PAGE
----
The Florida Supreme Court’s top judge just signed an order on December 19, 2011, that shut the doors on the Florida Managed Foreclosure Mediation Program that the Supreme Court had set up back in 2009. You can read the Administrative Order (AOSC11-44) signed by Chief Justice Charles Canady online here.
What happened? Back in 2009, the Florida Supreme Court tried to solve the backlog of bottlenecked foreclosure lawsuits filed across Florida by ordering banks to mediate with homeowners. Successful medations mean the lawsuits are resolved, and they get moved off the court dockets. It was a good idea, if it had worked.
But it didn’t, and it was no big surprise that it failed. As we discussed in a prior post, the bankers were notorious for showing up at the Court-ordered mediations with homeowners just to get their attendance noted on the roll call. If the Court asked, sure the bank was there. However, there wasn’t a serious move to mediate with homeowners to resolve the foreclosure lawsuits.
The numbers speak for themselves: 96% of the mediations failed. That’s not a typo — it’s Ninety-Six Percent.
Guess what the banks were not bringing with them to the mediation table? Coffee? Mints? Nope. The note and mortgage paperwork that we have been discussing this month in various ways. Back in March 2011, the media was investigating the mediation situation and reporting on how banks were failing to bring valid notes and mortgages to the mediation table. Without that documentation, the mediation of the foreclosure lawsuit could not be finalized.
1. Read our earlier discussion on defining notes and mortgages, “Florida Foreclosure Defense Basics: The Difference Between Your Note and Your Mortgage and Your Deed of Trust (and Why You Should Care About This).”
2. Consider how the legal requirement of “standing” is a growing problem for Florida banks with bad or lost paper, “The Power of Real Estate Law: Banks Cannot Legally Foreclose Upon Real Estate Loans They Don’t Own (Even Though YES They’ve Been Foreclosing On Homes Without Them)“;
3, Watch how in December 2011, Florida appellate courts look to be bringing banks to task regarding their paperwork in “Florida Homeowners Win One Battle in Foreclosure Fraud as Florida Appeals Court Rules In Their Favor in McLean v. J.P. Morgan Chase.”
What is a Mediation Anyway?
A mediation is a form of “alternative dispute resolution” to use lawyer lingo. It’s akin to a settlement negotiation, except it has an independent third party running the show. (In a settlement, the parties and their lawyers meet at a table to iron out a deal.) This independent third party has been trained and approved as a “mediator” and usually has a track record of mediating disputes in a certain area, for example, foreclosures. (Some mediators focus on divorces; some focus on tax disputes; etc.)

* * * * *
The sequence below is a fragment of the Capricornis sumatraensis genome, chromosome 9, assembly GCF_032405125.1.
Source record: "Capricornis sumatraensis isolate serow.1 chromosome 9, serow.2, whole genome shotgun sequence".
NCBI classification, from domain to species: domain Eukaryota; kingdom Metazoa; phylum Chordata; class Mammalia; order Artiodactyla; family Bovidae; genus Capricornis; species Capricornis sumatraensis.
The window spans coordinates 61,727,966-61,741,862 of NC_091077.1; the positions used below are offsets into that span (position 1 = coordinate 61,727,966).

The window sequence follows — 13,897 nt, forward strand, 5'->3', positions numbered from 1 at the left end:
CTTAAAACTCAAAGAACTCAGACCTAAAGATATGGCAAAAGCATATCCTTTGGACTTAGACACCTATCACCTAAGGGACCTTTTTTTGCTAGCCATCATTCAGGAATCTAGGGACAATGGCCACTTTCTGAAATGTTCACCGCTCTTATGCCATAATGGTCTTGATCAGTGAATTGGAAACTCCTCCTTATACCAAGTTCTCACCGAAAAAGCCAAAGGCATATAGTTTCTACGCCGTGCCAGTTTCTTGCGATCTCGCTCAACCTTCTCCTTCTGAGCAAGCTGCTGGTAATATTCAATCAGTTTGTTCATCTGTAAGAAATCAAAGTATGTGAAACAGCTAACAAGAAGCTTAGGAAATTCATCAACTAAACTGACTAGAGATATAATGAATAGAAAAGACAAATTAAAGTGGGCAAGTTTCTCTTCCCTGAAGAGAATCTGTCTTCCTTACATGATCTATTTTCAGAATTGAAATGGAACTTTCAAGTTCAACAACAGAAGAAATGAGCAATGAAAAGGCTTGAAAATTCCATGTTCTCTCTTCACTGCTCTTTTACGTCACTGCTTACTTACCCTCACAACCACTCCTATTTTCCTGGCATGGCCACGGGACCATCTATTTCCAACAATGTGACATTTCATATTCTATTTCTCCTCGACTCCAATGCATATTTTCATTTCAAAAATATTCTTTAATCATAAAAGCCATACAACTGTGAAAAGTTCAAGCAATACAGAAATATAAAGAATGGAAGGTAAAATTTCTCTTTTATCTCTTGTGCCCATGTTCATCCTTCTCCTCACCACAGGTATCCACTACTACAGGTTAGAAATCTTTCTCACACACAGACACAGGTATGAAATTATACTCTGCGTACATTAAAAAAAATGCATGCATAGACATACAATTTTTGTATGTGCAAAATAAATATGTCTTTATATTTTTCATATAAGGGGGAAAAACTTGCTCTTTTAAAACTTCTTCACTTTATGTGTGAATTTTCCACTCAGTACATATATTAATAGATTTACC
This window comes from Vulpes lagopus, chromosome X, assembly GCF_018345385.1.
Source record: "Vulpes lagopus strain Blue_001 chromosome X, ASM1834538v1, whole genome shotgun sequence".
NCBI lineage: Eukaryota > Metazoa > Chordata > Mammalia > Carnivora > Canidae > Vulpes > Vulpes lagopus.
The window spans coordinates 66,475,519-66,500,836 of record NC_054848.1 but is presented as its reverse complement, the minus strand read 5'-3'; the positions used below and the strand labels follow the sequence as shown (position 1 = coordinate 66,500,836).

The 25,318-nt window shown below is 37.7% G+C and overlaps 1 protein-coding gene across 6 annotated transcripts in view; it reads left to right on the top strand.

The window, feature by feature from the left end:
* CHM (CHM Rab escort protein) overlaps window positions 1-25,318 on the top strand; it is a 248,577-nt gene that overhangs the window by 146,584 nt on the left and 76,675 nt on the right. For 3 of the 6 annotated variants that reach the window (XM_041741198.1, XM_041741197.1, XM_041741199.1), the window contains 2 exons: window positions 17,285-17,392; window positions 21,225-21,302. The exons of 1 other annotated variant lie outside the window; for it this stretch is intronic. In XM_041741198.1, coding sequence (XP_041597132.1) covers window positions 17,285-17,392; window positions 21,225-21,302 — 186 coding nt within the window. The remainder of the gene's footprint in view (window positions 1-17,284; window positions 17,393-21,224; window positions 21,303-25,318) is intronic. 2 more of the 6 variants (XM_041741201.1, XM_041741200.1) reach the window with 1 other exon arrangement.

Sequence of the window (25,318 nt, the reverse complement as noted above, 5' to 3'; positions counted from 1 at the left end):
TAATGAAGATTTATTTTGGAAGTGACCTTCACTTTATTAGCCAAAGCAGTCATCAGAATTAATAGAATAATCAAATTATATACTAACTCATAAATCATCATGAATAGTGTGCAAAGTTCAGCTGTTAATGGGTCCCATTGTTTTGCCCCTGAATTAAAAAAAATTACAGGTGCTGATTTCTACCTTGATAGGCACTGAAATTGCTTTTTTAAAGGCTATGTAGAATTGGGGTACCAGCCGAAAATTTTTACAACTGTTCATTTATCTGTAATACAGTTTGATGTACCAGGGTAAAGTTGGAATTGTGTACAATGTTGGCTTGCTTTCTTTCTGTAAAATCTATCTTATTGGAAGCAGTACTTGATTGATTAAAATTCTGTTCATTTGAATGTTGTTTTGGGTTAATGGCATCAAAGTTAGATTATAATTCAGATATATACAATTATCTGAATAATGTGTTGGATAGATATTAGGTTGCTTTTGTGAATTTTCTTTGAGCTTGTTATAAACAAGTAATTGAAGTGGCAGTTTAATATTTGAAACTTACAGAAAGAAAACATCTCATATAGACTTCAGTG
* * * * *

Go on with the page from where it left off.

The mediation is scheduled for a certain time and date. It occurs either at the mediator’s offices or at an agreed-upon location. Each side has their own conference room, where they can talk privately, and the mediator moves from room to room, talking things out. It’s not a face to face encounter between the parties. The home owner and his foreclosure defense attorney sit in one room, there’s no confrontation with the other side.
Good mediators can be very effective in making deals. The mediation format, where there’s no face to face but everyone is in the same spot, can also be conducive to working out a dispute.
For Florida homeowners with underwater mortgages or those facing foreclosure, mediation can be a smart solution to end a possible or pending foreclosure action. However, without a bank willing and able to make a deal, the mediation isn’t an answer. Florida homeowners in these situations are just wallflowers at the school dance, sitting there and waiting for something to happen.
And that, bottom line, is what the Florida Supreme Court recognized when it signed its Adminsitrative Order cancelling its Managed Foreclosure Mediation Program.
What does this mean for Florida home owners?
Not much, really. With a 96% failure rate, these mediations weren’t helping Florida home owners anyway. Mediations need cooperative parties willing to deal if they are to succeed. More and more, it looks like the only place for Florida home owners to find justice is in fighting their foreclosure with an experienced foreclosure defense attorney in a courtroom.